Baerbock Statement Debate: A Pro-Russian Campaign?

fact finder

Status: 02.09.2022 5:00 p.m

Baerbock’s statement that sanctions against Russia would remain in place “regardless of what my constituents think” sparked a heated debate. Initial analyzes point to a targeted pro-Russian disinformation campaign.

By Carla Reveland, Editor ARD fact finder

A heated debate about Federal Foreign Minister Annlena Baerbock has broken out in social media under the hashtags #high treason and #BaerbockResignation. Due to a shortened video that was taken out of context, she is accused of putting Ukraine above the will of all German voters.

The network was raging, politicians voiced criticism, and calls for resignation were heard. “The elected minister doesn’t care about the will of the voters,” wrote Żaklin Nastic, a member of the Bundestag for the left. AfD parliamentary group leader Alice Weidel wrote on Twitter: “The resignation of the foreign minister is long overdue. Anyone who explicitly flouts the interests of voters in Germany has no place in a ministerial office.”

Pro-Russian disinformation campaign?

The Foreign Office, on the other hand, expressed the suspicion that it was targeted disinformation from pro-Russian channels. The Ministry Commissioner for Strategic Communications in the Foreign Office, Peter Ptassek, wrote on Twitter: “The classic: a video edited together that distorts the meaning, boosted by pro-Russian accounts and the instant cyber court is ready, off-the-shelf disinformation.”

A first analysis actually indicates that a pro-Russian disinformation campaign could have accelerated the Baerbock debate. Analysis by the Disinformation Situation Center, a coalition of NGOs tracking Russian disinformation, has observed efforts by Kremlin-affiliated accounts to circulate Baerbock’s out-of-context quote very early.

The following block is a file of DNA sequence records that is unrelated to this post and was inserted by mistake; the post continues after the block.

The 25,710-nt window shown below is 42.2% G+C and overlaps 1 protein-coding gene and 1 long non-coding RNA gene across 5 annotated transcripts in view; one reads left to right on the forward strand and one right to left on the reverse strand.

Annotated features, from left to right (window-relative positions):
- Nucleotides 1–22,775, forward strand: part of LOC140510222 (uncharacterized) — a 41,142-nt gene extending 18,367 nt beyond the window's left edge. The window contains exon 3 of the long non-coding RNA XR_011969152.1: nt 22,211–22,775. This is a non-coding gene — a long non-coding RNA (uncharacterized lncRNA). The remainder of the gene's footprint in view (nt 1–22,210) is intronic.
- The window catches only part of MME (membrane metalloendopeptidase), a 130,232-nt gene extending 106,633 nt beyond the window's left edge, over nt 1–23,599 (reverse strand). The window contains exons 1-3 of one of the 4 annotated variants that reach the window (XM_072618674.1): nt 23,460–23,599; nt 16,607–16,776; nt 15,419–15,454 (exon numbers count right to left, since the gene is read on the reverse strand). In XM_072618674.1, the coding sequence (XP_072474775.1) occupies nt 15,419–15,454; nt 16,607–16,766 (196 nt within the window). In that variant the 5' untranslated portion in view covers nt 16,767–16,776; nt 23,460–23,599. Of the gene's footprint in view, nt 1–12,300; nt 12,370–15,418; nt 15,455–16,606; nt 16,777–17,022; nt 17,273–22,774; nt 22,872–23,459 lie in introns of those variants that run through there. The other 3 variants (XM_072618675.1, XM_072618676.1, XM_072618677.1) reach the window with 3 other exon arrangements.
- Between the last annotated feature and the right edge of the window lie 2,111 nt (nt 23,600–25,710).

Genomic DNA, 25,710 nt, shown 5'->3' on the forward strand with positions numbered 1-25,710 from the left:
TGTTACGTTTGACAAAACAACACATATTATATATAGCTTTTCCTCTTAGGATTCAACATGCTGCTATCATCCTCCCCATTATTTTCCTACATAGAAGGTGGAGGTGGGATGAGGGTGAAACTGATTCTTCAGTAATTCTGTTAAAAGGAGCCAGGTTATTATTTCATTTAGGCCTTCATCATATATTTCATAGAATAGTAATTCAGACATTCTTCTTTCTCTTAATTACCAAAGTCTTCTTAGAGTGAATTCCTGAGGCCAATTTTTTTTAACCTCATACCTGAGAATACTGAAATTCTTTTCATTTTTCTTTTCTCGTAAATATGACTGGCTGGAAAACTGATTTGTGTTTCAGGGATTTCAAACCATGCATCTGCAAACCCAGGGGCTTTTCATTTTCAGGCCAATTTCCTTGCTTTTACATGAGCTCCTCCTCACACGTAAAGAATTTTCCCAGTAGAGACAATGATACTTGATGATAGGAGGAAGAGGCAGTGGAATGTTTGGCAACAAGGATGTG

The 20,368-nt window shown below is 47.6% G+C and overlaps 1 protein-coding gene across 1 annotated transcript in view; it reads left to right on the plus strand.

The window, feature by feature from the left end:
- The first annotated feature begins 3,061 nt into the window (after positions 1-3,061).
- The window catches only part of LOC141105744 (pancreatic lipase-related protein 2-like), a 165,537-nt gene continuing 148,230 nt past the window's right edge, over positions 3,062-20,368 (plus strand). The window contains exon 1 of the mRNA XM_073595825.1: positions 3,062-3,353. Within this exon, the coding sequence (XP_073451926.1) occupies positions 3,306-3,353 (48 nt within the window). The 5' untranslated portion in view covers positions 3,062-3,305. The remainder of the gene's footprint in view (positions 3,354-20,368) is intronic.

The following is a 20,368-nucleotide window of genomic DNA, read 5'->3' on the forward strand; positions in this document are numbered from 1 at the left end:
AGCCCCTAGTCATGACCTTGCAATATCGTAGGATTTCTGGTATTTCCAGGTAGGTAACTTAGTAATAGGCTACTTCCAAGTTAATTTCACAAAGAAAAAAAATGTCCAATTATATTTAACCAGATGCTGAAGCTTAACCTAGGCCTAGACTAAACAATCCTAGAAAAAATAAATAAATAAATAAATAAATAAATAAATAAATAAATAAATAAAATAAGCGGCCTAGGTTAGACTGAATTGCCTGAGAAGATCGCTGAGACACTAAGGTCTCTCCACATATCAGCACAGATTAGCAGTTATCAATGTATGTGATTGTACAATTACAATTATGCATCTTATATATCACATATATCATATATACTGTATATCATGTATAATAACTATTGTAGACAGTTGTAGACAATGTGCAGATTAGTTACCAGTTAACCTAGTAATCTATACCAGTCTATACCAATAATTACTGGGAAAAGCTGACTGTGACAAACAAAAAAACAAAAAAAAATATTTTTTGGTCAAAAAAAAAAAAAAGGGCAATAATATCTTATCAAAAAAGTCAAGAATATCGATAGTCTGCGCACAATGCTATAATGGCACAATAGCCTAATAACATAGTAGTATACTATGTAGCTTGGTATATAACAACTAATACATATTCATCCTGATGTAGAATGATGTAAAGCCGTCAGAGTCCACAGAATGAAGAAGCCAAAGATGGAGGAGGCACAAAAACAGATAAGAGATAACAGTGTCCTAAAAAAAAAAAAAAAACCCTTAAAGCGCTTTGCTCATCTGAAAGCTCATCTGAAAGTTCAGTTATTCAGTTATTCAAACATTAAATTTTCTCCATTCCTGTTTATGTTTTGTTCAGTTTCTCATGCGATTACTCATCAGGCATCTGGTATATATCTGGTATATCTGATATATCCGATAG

The study states: “Our preliminary analysis indicates that a decontextualized version of Baerbock’s quote, a manipulated version of her quote, and a manipulated video of her statement first appeared on social media channels associated with the Kremlin.”

Chronicle of a managed campaign

According to the Disinformation Situation Center, the first decontextualized version of the quote appeared on August 31 at 5:03 p.m. on the Telegram channel of Russia’s state news agency Ria Novosti. Shortly thereafter, leading Russian TV propagandist Vladimir Solovyov posted the quote in Russian on his Telegram channel.

For the first time in English, a distorted version of the quote was posted a few minutes later on Telegram channel @Sputnik (NewsZ). A cut video version first appeared on a channel called “RussiaUSA”.

The RussiaUSA channel is operated by the American Council for US-Russia Engagement, an organization run by Russian-American citizens and media owners, some of whom have been investigated by the FBI for foreign espionage. According to reports, the head of the organization, Vladimir Rodzianko, is an employee of DRN Media and a website called Duran, a well-known propaganda outlet that publishes pro-Kremlin points of view.

Baerbock’s video was shared on the organization’s Facebook and Twitter accounts, and later on YouTube and Instagram. According to the Disinformation Situation Center, Russian propaganda about the Russian war of aggression in Ukraine is regularly posted on these social media profiles.